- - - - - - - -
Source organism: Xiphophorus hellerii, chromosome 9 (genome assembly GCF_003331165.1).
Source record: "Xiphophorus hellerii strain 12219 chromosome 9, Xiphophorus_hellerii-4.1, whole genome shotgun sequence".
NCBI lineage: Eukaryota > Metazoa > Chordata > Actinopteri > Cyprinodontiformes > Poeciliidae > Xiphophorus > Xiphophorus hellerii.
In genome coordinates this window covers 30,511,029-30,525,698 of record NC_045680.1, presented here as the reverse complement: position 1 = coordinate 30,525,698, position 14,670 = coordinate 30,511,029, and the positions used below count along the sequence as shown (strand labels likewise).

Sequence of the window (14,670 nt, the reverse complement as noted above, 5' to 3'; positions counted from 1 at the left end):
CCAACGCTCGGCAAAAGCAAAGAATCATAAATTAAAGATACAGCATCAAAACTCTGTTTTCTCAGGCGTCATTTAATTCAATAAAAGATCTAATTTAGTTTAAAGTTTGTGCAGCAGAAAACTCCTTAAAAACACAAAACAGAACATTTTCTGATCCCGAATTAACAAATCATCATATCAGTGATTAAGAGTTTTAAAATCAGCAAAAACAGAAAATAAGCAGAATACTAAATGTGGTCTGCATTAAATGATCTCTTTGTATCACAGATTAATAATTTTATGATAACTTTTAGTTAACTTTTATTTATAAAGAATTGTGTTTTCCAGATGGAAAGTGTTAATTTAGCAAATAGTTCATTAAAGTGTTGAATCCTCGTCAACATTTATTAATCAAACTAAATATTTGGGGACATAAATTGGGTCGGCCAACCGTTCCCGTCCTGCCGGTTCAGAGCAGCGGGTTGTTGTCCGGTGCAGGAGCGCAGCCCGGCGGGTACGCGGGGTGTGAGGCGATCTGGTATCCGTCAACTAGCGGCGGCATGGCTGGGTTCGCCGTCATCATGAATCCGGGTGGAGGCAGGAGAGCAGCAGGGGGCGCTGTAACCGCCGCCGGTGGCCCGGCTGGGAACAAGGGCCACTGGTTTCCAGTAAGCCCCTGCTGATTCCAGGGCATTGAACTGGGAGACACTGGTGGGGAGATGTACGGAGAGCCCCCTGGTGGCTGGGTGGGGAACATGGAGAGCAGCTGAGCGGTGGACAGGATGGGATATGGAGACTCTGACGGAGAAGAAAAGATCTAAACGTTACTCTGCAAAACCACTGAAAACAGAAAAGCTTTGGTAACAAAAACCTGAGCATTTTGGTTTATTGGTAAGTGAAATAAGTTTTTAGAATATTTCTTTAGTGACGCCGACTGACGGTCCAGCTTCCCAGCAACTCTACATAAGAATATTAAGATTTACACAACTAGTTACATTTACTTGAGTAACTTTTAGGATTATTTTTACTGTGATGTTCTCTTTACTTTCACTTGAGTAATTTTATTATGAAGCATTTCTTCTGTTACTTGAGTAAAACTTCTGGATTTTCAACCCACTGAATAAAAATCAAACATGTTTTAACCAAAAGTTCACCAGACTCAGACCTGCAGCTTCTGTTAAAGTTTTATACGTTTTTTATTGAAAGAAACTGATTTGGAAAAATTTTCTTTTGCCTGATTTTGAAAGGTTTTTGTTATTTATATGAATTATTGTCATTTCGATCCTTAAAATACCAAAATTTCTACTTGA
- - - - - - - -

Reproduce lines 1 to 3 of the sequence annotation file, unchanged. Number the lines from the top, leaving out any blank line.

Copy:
Source organism: Xiphophorus hellerii, chromosome 9 (genome assembly GCF_003331165.1).
Source record: "Xiphophorus hellerii strain 12219 chromosome 9, Xiphophorus_hellerii-4.1, whole genome shotgun sequence".
NCBI lineage: Eukaryota > Metazoa > Chordata > Actinopteri > Cyprinodontiformes > Poeciliidae > Xiphophorus > Xiphophorus hellerii.